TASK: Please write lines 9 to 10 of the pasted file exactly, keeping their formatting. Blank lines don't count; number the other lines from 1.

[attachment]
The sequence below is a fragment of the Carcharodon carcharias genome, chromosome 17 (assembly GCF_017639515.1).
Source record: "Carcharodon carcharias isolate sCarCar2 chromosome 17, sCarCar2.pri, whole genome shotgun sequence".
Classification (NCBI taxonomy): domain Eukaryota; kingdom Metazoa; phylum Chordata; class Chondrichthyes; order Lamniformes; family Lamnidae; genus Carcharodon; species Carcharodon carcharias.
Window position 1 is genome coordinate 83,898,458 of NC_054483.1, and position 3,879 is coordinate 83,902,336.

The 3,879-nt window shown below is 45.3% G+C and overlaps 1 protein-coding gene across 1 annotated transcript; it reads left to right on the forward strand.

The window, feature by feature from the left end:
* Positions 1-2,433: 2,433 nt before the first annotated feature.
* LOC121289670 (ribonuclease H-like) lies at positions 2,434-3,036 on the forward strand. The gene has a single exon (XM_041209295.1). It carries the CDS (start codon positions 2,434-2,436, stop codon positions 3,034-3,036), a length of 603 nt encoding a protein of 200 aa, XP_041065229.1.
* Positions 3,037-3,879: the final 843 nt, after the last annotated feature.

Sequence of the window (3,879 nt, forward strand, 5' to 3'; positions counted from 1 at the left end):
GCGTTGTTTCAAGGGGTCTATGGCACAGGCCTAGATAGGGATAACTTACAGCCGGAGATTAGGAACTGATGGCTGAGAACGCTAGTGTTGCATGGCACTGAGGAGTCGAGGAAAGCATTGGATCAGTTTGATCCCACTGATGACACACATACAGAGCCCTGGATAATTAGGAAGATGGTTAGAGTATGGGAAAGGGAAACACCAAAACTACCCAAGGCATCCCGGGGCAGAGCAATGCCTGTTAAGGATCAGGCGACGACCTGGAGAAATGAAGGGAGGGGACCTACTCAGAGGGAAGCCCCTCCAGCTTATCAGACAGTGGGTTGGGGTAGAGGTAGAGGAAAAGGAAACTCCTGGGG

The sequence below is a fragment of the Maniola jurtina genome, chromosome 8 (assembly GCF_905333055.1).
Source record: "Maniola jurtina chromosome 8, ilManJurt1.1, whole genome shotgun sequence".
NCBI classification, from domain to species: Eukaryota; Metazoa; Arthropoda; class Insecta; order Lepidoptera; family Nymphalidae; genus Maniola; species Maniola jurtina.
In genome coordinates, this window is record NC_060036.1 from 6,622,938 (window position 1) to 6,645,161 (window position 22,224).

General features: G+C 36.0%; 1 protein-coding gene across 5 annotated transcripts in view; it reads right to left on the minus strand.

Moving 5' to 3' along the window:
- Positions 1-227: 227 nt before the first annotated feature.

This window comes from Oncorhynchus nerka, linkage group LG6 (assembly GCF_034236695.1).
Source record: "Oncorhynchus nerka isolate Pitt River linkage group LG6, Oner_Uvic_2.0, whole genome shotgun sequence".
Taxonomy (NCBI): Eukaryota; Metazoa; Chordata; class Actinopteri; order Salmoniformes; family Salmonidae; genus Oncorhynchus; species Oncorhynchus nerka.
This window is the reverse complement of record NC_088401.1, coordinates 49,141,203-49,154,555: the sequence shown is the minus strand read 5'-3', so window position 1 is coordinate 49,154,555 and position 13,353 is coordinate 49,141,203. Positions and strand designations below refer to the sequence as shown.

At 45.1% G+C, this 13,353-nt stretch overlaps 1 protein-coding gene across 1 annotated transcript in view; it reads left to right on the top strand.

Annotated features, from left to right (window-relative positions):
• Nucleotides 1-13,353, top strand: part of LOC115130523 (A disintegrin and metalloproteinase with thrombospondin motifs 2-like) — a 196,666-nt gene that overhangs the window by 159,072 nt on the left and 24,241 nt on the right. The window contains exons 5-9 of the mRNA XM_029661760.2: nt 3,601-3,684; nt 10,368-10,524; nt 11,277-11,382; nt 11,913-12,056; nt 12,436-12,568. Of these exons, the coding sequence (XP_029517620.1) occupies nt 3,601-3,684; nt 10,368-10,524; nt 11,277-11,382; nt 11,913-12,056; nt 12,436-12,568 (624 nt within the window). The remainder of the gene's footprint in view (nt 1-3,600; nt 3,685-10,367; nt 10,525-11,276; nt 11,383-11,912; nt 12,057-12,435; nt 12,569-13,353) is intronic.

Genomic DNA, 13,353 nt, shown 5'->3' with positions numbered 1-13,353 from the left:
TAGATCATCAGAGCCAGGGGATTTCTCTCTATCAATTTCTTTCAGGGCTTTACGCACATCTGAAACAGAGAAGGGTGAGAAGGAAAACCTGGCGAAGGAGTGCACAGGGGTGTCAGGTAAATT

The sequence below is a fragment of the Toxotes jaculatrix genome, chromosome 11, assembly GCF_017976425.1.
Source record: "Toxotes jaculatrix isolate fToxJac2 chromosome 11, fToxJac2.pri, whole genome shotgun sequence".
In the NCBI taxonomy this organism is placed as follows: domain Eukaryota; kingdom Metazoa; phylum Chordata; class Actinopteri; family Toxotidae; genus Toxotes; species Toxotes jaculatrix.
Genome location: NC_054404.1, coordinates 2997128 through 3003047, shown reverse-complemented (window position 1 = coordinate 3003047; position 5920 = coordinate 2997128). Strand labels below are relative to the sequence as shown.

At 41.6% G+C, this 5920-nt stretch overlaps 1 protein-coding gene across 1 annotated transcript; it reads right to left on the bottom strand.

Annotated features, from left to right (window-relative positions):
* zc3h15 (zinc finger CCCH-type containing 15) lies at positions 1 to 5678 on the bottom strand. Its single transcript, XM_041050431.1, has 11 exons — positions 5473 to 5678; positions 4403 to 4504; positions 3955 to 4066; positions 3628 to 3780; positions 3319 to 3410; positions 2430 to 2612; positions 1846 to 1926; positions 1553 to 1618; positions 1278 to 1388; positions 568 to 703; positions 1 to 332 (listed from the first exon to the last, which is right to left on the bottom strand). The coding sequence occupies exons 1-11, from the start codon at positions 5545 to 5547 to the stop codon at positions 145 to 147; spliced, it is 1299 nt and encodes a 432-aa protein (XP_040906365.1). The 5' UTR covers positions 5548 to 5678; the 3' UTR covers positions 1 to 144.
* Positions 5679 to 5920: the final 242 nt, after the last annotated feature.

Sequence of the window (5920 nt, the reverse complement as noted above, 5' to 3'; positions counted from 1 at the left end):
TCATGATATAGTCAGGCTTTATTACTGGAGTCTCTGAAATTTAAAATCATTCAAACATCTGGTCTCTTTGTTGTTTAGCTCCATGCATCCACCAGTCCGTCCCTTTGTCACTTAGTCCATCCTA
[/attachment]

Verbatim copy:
* Positions 3,037-3,879: the final 843 nt, after the last annotated feature.

Sequence of the window (3,879 nt, forward strand, 5' to 3'; positions counted from 1 at the left end):